John Horgan on hurling: Kilkenny clash a good test of Cork's progress

League semi-final will take place in Páirc Uí Chaoimh at 7.15pm this Saturday
John Horgan on hurling: Kilkenny clash a good test of Cork's progress

Ger Collins of Cork in action against Oisín Pepper of Wexford in Sunday's Allianz Hurling League game. Picture: Daire Brennan/Sportsfile

THE GAA will have been quite happy with how the group stage of the league concluded.

Wexford, Cork, Waterford and Kilkenny are the last four teams standing, with Wexford facing the Déise and Cork taking on the old foe from Noreside.

Munster against Leinster in both, which might add a bit more spice to the games.

If it had been two teams from the same province there might have been a reluctance to display the full-hand with the provincial round-robin so close. The potential is now there for two semi-finals and a final to add some gloss to a competition that has, for the most part, never really caught fire.

As we stated recently, the games lacked a real cutting edge, scores came too easily in quite a few games and the lopsided nature of some were not advantageous to anyone.

Jack O'Connor of Wexford signs hurleys. Picture: Daire Brennan/Sportsfile
Jack O'Connor of Wexford signs hurleys. Picture: Daire Brennan/Sportsfile

Unless something fairly dramatic occurred in the final games at the group stage, the identity of the four teams through to the semi-finals was already as good as known. Cork and Wexford had already secured their semi-final spots before meeting while in Division 1B, Waterford and Kilkenny were odds-on to make it through which they duly did.

The relegation contenders were as good as revealed as well, Antrim already consigned to play the bottom team in Division 1A and we all knew that Offaly had not a snowball’s chance in hell of defeating Limerick.

For most teams, the focus now switches to the championship and its very early start of April 17. They will take what positives they can from the league.

Cork’s unbeaten run came to an end at Wexford Park, the hosts running out deserving winners but Cork are surely not going to lose too much sleep at the outcome. Who knows the counties might square up to each other again on Sunday week in the final if they both progress.

That’s for another day and it’s first things first with those two semi-finals.

From the two divisions, Wexford are the only side with a 100 percent record and that will be of great satisfaction for new boss Darragh Egan. For a new man in any county, it’s all about building up momentum and Egan has certainly done that.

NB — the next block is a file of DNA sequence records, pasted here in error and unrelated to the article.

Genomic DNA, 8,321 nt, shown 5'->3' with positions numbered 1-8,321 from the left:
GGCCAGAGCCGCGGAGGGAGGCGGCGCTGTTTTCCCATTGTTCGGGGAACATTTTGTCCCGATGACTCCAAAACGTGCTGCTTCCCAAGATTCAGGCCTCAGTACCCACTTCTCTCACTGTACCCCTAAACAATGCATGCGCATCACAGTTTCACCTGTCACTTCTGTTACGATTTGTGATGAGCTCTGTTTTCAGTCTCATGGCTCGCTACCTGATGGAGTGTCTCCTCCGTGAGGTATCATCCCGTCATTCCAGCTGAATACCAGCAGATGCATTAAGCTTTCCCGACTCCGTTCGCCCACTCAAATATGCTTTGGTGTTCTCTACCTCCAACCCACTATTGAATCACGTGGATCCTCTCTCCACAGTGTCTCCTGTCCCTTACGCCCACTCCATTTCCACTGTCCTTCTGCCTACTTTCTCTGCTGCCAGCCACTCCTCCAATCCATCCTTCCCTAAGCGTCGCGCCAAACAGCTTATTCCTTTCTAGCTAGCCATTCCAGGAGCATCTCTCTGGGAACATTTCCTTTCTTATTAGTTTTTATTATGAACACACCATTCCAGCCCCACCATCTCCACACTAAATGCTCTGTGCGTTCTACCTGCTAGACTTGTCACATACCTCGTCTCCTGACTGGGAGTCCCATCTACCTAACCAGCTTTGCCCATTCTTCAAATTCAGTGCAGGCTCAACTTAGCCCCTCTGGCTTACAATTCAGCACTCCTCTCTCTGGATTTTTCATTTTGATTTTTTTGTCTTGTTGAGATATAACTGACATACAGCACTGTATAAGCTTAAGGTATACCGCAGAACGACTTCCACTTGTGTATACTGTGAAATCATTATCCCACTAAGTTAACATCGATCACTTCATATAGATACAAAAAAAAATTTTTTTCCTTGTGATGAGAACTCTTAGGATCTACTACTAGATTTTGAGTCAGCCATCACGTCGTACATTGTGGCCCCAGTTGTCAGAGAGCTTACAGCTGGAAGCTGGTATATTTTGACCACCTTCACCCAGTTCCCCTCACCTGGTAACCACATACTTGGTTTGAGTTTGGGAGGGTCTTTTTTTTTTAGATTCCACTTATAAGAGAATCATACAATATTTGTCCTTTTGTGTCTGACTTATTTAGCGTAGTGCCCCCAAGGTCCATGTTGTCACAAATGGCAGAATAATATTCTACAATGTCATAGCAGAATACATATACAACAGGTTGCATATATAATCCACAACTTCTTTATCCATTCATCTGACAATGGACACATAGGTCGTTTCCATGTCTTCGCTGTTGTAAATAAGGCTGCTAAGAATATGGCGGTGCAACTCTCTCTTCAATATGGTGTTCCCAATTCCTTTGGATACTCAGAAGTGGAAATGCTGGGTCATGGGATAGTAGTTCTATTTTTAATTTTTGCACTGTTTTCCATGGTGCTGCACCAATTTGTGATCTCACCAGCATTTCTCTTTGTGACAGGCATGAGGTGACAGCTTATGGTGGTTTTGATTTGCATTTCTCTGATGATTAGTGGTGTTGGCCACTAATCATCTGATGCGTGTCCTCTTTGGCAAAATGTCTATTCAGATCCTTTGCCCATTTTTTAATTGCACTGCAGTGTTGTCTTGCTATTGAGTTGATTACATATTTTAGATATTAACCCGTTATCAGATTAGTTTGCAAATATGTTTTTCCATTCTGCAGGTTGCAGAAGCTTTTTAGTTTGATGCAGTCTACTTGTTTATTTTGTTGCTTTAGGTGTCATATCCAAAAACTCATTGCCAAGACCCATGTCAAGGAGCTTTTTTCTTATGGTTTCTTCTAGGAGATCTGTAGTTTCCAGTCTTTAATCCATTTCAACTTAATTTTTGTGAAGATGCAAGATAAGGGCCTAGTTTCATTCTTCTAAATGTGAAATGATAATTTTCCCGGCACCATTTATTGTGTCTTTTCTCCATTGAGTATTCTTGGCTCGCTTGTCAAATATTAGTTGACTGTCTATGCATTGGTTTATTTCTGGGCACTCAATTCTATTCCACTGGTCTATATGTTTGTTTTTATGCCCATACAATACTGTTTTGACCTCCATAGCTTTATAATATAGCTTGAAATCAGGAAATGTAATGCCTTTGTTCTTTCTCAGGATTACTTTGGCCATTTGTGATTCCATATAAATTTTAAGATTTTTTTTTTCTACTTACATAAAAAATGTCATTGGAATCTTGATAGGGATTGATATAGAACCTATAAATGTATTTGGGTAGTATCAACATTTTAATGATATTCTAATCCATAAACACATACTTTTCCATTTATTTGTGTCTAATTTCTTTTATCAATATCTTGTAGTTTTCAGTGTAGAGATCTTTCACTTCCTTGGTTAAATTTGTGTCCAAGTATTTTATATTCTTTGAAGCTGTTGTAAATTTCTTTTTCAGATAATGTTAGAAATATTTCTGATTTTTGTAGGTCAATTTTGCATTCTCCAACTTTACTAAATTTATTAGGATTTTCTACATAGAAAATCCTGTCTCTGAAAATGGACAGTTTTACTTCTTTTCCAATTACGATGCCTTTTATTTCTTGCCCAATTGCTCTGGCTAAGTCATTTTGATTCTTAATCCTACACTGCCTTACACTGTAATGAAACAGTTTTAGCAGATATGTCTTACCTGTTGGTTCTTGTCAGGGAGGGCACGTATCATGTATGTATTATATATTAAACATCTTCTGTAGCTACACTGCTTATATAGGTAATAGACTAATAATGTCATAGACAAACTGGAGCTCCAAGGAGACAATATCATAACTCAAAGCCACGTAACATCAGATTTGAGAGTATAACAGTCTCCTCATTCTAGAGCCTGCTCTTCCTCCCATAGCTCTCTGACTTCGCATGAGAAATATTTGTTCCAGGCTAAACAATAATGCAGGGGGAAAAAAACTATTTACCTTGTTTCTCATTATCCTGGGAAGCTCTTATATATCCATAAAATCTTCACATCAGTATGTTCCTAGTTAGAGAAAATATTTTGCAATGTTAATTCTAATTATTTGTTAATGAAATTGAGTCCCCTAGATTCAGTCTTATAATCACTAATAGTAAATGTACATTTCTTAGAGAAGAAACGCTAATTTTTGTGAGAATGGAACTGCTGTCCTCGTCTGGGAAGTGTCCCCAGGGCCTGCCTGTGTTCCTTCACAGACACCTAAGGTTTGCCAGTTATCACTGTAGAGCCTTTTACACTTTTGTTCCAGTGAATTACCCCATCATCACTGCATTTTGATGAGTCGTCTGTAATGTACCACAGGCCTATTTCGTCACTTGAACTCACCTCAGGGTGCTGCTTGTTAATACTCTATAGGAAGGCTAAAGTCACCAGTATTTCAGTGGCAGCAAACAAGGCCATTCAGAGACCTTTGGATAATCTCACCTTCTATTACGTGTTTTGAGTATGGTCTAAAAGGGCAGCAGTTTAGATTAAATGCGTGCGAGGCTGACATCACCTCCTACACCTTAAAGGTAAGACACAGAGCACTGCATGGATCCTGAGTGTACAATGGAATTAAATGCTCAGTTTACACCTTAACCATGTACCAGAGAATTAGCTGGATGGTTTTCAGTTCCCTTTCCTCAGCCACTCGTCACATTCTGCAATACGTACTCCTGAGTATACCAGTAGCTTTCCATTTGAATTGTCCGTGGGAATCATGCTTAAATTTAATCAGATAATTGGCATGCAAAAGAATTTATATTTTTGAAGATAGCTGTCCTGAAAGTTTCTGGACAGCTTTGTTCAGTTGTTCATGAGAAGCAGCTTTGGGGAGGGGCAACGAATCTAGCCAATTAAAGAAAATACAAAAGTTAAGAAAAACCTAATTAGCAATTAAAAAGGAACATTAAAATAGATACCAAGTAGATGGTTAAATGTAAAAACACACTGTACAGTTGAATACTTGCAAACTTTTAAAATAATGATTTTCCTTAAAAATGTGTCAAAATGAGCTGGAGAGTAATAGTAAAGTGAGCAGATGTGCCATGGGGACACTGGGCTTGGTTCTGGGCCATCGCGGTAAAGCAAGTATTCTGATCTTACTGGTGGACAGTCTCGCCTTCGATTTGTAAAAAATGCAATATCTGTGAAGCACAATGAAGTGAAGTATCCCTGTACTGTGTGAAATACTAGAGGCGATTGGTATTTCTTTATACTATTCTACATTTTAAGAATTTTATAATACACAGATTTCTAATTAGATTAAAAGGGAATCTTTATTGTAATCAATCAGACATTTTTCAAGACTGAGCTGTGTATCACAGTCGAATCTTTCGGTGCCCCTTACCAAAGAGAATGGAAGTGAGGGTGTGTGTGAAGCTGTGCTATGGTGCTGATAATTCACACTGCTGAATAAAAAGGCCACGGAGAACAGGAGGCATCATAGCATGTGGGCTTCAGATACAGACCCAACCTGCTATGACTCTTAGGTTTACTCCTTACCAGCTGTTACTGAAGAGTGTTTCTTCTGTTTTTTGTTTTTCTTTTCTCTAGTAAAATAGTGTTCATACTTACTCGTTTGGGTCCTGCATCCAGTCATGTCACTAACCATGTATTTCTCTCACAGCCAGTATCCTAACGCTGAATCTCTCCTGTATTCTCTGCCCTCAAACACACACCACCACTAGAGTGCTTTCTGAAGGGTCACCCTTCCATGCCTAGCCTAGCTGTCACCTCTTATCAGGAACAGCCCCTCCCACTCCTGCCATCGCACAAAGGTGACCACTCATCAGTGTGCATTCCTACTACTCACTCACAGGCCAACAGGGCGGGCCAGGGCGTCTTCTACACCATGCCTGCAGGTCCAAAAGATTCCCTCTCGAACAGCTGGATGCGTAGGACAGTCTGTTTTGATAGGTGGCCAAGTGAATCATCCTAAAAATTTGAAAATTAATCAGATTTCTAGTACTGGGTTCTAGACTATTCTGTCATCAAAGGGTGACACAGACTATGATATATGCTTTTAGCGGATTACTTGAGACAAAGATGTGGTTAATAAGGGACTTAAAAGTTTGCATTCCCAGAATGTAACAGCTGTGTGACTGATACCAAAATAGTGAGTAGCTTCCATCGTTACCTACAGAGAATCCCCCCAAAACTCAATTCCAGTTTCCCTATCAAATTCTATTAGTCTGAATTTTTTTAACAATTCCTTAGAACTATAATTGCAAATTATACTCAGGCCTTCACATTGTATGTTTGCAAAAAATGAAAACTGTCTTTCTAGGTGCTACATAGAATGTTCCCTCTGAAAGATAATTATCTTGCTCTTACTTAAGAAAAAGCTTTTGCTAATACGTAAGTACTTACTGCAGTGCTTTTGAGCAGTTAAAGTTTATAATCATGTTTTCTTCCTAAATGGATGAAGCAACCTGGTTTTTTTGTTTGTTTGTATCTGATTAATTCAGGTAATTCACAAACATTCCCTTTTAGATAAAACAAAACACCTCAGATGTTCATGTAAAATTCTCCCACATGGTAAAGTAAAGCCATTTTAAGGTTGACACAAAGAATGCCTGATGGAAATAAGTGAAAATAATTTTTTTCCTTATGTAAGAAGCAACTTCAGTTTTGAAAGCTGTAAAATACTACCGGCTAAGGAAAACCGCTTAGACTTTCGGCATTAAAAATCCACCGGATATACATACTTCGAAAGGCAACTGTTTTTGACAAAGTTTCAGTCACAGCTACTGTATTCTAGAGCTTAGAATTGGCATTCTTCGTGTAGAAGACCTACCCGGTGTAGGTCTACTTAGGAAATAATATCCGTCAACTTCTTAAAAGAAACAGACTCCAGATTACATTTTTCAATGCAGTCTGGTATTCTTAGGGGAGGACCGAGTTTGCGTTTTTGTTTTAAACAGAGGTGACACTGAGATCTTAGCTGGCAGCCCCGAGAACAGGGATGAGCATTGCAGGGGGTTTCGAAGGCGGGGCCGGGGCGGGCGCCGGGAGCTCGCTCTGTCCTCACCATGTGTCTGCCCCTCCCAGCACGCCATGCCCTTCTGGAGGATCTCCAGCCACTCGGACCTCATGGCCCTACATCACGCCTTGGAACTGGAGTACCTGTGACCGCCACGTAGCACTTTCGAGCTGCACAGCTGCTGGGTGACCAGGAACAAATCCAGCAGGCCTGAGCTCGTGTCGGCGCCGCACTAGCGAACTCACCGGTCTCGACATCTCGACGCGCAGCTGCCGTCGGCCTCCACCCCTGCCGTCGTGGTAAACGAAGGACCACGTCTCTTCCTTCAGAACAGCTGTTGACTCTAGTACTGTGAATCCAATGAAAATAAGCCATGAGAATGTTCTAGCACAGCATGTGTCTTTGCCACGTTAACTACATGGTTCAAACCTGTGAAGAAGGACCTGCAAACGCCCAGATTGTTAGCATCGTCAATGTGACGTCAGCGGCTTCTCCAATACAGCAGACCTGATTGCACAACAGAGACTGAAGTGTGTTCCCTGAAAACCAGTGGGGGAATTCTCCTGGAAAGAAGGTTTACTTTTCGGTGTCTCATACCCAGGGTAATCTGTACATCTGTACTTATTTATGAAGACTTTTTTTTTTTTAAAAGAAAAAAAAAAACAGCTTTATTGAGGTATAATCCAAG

Cork, despite the absence of players who will hold most of the keys to their championship prospects, produced a spirited display at a venue that you never get anything easy from. 

Rory O’Connor was the main difference between the teams in the opening half and his 1-7 ensured that Wexford had a commanding lead of eight at the interval.

Cork did waste a few good scoring opportunities and that type of profligacy needs to be eradicated. They did bring it back to just three points with 15 or so minutes remaining but Wexford had the heavier artillery.

A five-point loss away in Wexford Park without so many certain championship starters is nothing to be ashamed of and from the group stage of the campaign, the positives certainly outweighed the negatives for Kieran Kingston’s men.

Now, of course, the big question is, do Cork go all out to win the league? Especially with a big championship showdown against Limerick is just a fortnight after the final.

It’s a very similar situation for the other three counties involved next weekend and as we have already stated in a previous column, the commencement of the championship is too close to the conclusion of the league.

But it is what it is and the approach from the four management teams will be interesting as will be their team selections.

From a Cork viewpoint, the league has been productive and the management have given plenty of players the opportunity to show if they are realistic championship contenders. Crucial now is the depth of your panel, players that can be trusted to come in and produce the goods if the need arises.

At this stage, the main management teams must have a very good idea of the men that they will want for the big championship tests.

All four of the competing counties next weekend have a need for a national title and winning a league title might just provide them with the fillip required going into those big championship battles when the margin for error will be at an absolute minimum.

Who knows, the best wine in this league campaign is being held over for the final two weekends.

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